In fact, most people respond with confusion, sometimes horror when they find out you are “one and done.” I love that phrase. It’s short and sweet and very blunt. It leaves no room for interpretation. Those people do not. Sometimes those people are strangers. Other times they are acquaintances and family members. All I can say, is that at the end of the day, you don’t know what it’s like to walk in my shoes–to live my life–to know what I need and what’s best for me. Only I know that, especially when it comes to motherhood. I also want to say that I am in no way promoting”one and done” as the best or easiest parenthood choice. If you don’t want any kids or want to have two, three, even five kids, I think that’s incredible. Do it! It’s just not the right choice for me.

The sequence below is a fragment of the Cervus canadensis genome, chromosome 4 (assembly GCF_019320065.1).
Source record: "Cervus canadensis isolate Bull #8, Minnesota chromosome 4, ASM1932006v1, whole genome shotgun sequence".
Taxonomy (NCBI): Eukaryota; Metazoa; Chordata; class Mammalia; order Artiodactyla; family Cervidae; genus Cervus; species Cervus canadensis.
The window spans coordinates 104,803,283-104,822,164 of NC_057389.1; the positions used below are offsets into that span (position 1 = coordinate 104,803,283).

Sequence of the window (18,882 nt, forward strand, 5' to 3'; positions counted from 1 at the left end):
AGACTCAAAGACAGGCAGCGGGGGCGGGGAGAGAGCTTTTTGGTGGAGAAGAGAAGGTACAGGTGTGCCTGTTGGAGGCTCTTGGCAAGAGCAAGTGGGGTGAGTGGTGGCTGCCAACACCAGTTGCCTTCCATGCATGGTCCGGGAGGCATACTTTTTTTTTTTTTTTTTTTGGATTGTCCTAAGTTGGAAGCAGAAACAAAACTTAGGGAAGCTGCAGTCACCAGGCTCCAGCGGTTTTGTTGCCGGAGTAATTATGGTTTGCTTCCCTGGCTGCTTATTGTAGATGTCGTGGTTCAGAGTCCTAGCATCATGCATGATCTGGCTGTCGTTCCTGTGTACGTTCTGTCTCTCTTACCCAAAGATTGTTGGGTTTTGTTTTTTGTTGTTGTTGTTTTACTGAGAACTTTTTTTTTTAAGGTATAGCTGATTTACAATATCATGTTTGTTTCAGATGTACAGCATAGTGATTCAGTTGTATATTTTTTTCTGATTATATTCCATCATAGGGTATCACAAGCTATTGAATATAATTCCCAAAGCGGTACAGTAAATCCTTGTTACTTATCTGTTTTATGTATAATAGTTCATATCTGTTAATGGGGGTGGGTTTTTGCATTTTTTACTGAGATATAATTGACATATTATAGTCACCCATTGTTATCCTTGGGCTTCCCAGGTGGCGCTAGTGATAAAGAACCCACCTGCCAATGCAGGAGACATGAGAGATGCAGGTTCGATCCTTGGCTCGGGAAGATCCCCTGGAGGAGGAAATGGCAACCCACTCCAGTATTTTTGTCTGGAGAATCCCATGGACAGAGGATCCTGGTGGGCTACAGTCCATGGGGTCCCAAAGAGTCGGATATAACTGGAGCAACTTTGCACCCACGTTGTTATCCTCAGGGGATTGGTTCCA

If you are one of my closest friends, you know all the reasons why I’m not having any more children. It comes up in our mom conversations all the time. You never make me feel guilty. You never judge. You never try to convince me to change my mind. Thank you for that. So now I’m just going to put it all out there–because I think it’s so important for moms to feel empowered and confident in making the choices they know are best for them–regardless of what others think and say–regardless of who the people are that are doing the thinking and saying.